KHARTOUM — The military has agreed to cede power on August 18 to a joint civilian-military council that will lead a 39-month transitional period to civilian rule, declaring Sudan as a “democratic, multi-party country ruled by a parliamentary system.”
Sudan’s military rulers will be handing over power to a transitional government after resolving more than four months of disputes with the civilian opposition since the ousting of former president Omar al-Bashir, amid widespread street protests on April 11.
The declaration states that a Sovereignty Council will be formed on August 18, a prime minister appointed on August 20 and a cabinet will be formed on August 28.
African Union mediator Mohamed Hassan Lebatt said at a ceremony at Khartoum that the final agreement will be formally signed on August 17 with leaders from neighboring countries and other dignitaries in attendance.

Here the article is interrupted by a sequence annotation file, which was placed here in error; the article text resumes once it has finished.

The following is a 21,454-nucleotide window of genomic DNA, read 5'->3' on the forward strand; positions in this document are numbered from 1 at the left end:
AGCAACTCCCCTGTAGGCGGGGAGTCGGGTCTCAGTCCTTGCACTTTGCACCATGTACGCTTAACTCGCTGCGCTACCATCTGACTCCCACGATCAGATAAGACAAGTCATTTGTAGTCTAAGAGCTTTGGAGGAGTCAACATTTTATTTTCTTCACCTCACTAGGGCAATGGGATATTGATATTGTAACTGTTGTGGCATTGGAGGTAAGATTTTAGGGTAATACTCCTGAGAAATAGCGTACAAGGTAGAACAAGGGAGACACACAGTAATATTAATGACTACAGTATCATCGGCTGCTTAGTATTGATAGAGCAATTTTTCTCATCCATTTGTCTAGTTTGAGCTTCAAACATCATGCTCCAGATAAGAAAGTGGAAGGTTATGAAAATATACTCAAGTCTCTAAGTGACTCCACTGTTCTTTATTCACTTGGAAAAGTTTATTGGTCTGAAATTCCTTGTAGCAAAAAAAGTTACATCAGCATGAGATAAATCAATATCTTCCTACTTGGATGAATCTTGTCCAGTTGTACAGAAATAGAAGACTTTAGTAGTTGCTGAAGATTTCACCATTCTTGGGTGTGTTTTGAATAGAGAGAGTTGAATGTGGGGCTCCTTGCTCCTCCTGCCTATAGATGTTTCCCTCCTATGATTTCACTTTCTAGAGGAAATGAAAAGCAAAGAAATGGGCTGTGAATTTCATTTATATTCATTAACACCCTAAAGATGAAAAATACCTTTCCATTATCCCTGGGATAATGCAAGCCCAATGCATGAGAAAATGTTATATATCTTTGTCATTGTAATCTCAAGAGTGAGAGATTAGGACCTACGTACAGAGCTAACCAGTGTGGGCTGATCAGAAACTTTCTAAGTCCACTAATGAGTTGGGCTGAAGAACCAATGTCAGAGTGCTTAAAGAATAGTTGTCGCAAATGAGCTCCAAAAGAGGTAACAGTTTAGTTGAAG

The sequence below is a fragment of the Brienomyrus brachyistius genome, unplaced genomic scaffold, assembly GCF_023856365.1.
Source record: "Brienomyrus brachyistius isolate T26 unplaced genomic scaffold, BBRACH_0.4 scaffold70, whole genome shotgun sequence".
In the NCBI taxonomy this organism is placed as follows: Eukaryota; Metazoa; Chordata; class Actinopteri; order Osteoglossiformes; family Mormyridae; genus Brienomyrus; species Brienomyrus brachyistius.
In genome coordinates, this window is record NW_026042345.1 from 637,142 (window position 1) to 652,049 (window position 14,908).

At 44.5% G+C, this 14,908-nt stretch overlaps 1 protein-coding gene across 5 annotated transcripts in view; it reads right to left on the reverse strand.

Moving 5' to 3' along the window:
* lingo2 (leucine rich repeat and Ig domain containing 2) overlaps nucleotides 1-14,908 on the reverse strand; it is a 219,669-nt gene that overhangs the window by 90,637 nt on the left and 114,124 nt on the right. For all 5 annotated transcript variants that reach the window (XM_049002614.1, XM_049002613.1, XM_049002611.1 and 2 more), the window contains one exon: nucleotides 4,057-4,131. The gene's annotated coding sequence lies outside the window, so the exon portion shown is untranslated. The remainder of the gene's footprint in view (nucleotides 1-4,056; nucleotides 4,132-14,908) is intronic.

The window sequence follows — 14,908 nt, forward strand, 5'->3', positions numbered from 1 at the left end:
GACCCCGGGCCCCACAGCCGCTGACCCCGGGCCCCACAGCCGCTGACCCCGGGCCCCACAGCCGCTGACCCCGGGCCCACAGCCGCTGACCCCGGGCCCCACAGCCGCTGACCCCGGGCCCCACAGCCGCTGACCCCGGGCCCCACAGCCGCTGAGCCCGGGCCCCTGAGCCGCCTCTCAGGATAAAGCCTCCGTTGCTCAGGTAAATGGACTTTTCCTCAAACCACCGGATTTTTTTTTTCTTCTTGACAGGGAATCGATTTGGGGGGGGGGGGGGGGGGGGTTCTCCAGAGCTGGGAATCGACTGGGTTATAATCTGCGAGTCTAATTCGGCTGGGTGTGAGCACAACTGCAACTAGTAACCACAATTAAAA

According to the document, “Sudan will be a democratic, multi-party country ruled by a parliamentary system.”
A member of the civilian legal committee, Ibtisam Sanhori, said on Saturday that the two sides had agreed on representation in parliament, in which the civilian opposition Forces of Freedom and Change will control 67 percent of the 300 seats.
The military will appoint the ministers of defense and interior.